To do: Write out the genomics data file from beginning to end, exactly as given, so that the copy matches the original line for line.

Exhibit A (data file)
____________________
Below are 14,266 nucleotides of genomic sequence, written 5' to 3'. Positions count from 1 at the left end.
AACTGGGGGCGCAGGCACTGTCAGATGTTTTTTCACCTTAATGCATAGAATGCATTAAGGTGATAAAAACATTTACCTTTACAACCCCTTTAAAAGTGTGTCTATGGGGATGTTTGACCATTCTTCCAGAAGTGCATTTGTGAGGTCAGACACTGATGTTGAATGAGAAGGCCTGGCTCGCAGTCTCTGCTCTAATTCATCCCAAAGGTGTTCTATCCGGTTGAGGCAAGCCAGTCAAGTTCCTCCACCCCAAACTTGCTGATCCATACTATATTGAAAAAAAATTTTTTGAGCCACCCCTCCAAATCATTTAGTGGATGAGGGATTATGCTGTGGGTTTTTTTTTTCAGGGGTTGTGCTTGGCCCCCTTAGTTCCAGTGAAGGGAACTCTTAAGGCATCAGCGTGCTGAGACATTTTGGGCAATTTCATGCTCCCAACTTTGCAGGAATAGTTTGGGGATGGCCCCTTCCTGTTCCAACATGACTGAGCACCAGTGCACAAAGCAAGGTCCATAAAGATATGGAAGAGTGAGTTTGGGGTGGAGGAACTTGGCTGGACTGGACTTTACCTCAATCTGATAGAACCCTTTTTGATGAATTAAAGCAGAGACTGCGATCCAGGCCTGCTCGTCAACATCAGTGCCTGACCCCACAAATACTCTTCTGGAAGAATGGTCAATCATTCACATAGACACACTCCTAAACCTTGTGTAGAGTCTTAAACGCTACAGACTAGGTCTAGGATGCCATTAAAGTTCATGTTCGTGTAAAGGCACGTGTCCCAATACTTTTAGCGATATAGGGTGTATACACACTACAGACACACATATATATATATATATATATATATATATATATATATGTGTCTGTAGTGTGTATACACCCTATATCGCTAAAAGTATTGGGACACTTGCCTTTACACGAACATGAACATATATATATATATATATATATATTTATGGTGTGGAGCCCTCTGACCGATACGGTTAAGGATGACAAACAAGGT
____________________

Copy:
Below are 14,266 nucleotides of genomic sequence, written 5' to 3'. Positions count from 1 at the left end.
AACTGGGGGCGCAGGCACTGTCAGATGTTTTTTCACCTTAATGCATAGAATGCATTAAGGTGATAAAAACATTTACCTTTACAACCCCTTTAAAAGTGTGTCTATGGGGATGTTTGACCATTCTTCCAGAAGTGCATTTGTGAGGTCAGACACTGATGTTGAATGAGAAGGCCTGGCTCGCAGTCTCTGCTCTAATTCATCCCAAAGGTGTTCTATCCGGTTGAGGCAAGCCAGTCAAGTTCCTCCACCCCAAACTTGCTGATCCATACTATATTGAAAAAAAATTTTTTGAGCCACCCCTCCAAATCATTTAGTGGATGAGGGATTATGCTGTGGGTTTTTTTTTTCAGGGGTTGTGCTTGGCCCCCTTAGTTCCAGTGAAGGGAACTCTTAAGGCATCAGCGTGCTGAGACATTTTGGGCAATTTCATGCTCCCAACTTTGCAGGAATAGTTTGGGGATGGCCCCTTCCTGTTCCAACATGACTGAGCACCAGTGCACAAAGCAAGGTCCATAAAGATATGGAAGAGTGAGTTTGGGGTGGAGGAACTTGGCTGGACTGGACTTTACCTCAATCTGATAGAACCCTTTTTGATGAATTAAAGCAGAGACTGCGATCCAGGCCTGCTCGTCAACATCAGTGCCTGACCCCACAAATACTCTTCTGGAAGAATGGTCAATCATTCACATAGACACACTCCTAAACCTTGTGTAGAGTCTTAAACGCTACAGACTAGGTCTAGGATGCCATTAAAGTTCATGTTCGTGTAAAGGCACGTGTCCCAATACTTTTAGCGATATAGGGTGTATACACACTACAGACACACATATATATATATATATATATATATATATATATATATGTGTCTGTAGTGTGTATACACCCTATATCGCTAAAAGTATTGGGACACTTGCCTTTACACGAACATGAACATATATATATATATATATATATATTTATGGTGTGGAGCCCTCTGACCGATACGGTTAAGGATGACAAACAAGGT